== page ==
Waiting at the end of the stage (and pacing back and forth) is ED-209, everyone’s favourite badly-programmed murder droid. It’s still his job to defeat RoboCop, despite being terrible at it. Makes sense to me, would you want to be the one to tell ED-209 he’s been made redundant? I thought not. Anyway, ED-209 hangs around the left hand side of the screen and launches many, many projectiles at RoboCop’s general position. This makes it difficult to get a clean shot at ED-209, especially because you have to shoot him in the head, but I managed to find a sweet spot near his feet where I took as little damage as possible while attacking his weak spot. It’s not quite as efficient as luring ED-209 onto some stairs, but it’ll do.

The final stage is about to get underway, but not before RoboCop 3 offers up a lesson in road safety.

You’re in the upper offices of OCP headquarters. There are multiple ninjas. Ignore the ninjas. Not only do ninjas hate not being the centre of attention, but you can’t hurt them anyway. Instead, the entire final stage consists of walking up to this computer terminal and holding up on the d-pad.

If you do that, RoboCop begins decrypting whatever this computer system is supposed to be. Don’t worry about the ninjas, they’ll spend 90 percent of the fight somersaulting around the screen while RoboCop gets to work. That’s right, the climactic encounter of RoboCop 3 involves the player holding a button on the controller and gazing at RoboCop’s arse. I’ve faced off against some truly awful final bosses in my time writing VGJunk, but I think “fiddling with a computer” might be the very worst of them.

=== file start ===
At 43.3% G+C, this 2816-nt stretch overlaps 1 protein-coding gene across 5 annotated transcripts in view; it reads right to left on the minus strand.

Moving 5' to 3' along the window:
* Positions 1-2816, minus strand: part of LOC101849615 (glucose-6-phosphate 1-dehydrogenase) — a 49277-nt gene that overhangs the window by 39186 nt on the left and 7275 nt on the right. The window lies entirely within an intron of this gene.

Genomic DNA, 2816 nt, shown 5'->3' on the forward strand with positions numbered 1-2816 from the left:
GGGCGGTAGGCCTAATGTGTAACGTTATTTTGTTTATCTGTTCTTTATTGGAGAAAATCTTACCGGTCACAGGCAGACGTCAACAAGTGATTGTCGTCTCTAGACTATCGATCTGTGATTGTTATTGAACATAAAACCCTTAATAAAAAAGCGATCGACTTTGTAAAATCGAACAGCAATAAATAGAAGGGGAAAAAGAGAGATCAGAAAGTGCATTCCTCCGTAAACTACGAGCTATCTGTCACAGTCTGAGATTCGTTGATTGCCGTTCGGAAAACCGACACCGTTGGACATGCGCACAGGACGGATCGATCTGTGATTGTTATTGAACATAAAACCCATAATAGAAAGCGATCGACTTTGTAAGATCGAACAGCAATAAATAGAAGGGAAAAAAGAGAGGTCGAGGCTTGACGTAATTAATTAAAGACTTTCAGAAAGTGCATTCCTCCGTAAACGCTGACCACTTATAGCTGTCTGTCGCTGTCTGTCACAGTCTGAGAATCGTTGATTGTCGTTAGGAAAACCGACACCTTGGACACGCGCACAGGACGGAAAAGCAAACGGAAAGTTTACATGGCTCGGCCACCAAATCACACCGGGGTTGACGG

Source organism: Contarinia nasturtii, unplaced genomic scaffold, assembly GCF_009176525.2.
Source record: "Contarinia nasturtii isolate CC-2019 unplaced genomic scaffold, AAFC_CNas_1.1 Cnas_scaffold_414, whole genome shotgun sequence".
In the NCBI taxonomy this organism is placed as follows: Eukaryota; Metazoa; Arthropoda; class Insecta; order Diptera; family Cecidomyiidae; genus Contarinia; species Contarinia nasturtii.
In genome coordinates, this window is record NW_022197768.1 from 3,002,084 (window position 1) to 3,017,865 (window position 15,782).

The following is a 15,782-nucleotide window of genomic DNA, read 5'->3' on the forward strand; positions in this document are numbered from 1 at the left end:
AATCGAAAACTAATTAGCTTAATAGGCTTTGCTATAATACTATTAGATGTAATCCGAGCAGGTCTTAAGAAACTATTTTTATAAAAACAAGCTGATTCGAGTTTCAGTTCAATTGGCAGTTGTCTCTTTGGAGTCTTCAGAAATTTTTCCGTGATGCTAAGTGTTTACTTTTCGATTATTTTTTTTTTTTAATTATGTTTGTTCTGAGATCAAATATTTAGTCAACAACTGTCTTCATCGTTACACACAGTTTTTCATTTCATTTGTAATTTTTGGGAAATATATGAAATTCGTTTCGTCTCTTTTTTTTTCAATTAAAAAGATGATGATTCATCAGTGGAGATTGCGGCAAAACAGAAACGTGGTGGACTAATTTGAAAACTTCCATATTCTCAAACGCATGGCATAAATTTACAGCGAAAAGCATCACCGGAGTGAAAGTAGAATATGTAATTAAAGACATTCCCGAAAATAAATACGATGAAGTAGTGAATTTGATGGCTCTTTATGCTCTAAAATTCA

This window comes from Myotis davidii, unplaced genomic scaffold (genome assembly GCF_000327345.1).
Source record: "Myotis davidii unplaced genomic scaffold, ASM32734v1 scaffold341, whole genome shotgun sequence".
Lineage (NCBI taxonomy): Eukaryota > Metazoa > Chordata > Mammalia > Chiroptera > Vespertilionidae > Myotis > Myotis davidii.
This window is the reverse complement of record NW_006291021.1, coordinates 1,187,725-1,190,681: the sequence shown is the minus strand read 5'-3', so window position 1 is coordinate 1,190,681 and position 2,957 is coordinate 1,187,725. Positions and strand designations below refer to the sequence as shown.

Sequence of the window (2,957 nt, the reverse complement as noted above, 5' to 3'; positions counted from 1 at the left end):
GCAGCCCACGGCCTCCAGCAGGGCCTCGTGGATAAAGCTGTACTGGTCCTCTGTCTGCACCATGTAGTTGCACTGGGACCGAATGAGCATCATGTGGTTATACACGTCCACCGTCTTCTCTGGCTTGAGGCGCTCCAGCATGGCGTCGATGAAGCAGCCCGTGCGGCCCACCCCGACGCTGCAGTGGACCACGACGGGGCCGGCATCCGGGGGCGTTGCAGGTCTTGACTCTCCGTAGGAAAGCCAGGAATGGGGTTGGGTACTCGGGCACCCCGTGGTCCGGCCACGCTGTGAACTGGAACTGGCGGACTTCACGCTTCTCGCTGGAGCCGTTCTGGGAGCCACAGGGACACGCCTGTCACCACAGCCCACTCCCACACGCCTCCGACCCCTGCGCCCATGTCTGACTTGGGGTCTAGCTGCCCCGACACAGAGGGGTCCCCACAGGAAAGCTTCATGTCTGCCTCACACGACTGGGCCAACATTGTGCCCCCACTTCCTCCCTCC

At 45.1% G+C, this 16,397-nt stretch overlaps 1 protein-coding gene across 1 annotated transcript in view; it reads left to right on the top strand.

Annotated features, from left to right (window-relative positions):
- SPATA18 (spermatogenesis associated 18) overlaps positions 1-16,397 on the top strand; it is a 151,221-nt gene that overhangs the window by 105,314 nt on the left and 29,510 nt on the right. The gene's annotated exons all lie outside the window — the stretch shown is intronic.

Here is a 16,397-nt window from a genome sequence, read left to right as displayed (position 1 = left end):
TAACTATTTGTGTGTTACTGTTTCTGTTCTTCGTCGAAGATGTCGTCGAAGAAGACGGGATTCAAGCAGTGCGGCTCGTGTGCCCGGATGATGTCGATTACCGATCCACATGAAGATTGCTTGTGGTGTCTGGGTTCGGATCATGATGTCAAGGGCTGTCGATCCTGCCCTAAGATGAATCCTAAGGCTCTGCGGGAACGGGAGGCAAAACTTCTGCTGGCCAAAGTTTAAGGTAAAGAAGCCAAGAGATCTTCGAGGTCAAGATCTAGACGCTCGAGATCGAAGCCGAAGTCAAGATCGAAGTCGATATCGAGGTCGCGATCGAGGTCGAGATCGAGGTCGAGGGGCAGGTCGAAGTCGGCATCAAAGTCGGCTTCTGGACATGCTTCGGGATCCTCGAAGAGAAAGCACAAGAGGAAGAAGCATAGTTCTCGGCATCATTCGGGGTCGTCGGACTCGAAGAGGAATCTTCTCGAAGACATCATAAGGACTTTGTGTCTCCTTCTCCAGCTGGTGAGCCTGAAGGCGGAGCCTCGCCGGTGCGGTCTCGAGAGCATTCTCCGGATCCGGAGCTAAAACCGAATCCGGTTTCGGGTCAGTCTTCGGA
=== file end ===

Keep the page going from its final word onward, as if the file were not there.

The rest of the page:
With the computer thoroughly hacked, RoboCop flies away with two children. They’re acting as ballast, I think, lest RoboCop accidentally has an Icarus moment. That means RoboCop 3 is over, which is sort of a relief because even though it’s a very short game it still feels like a bit of a slog. Part of that is down to RoboCop himself, because he’s slow and lumpen. On paper, RoboCop feels like he should make a good videogame hero, but he’s not really a good fit for most action games. There must be some way to make playing as RoboCop fun while still feeling like RoboCop – a lightgun game, maybe – but side-scrolling platformers with lots of jumping are not it. On top of that, the swarms of boring enemies that pop up seemingly at random don’t make the gameplay any more engaging, and there’s a lot of annoyance in constantly taking little bits of damage. On the plus side, it doesn’t look bad and the soundtrack is above average, composed as it is by Commodore 64 music legend Jeroen Tel. Plus, you’re playing as RoboCop. There’s still a ten-year-old inside me that will always be excited by that prospect, even if he is flying around and rescuing kids rather than blowing away perps in an extremely gory manner. So, on the whole RoboCop 3 isn’t quite as terrible as I expected, but I would still highly recommend you watch RoboCop instead of playing it. Hell, I think I’d recommend you watch RoboCop 2 over this. At least it has that scene where the failed RoboCop experiment rips its own head off.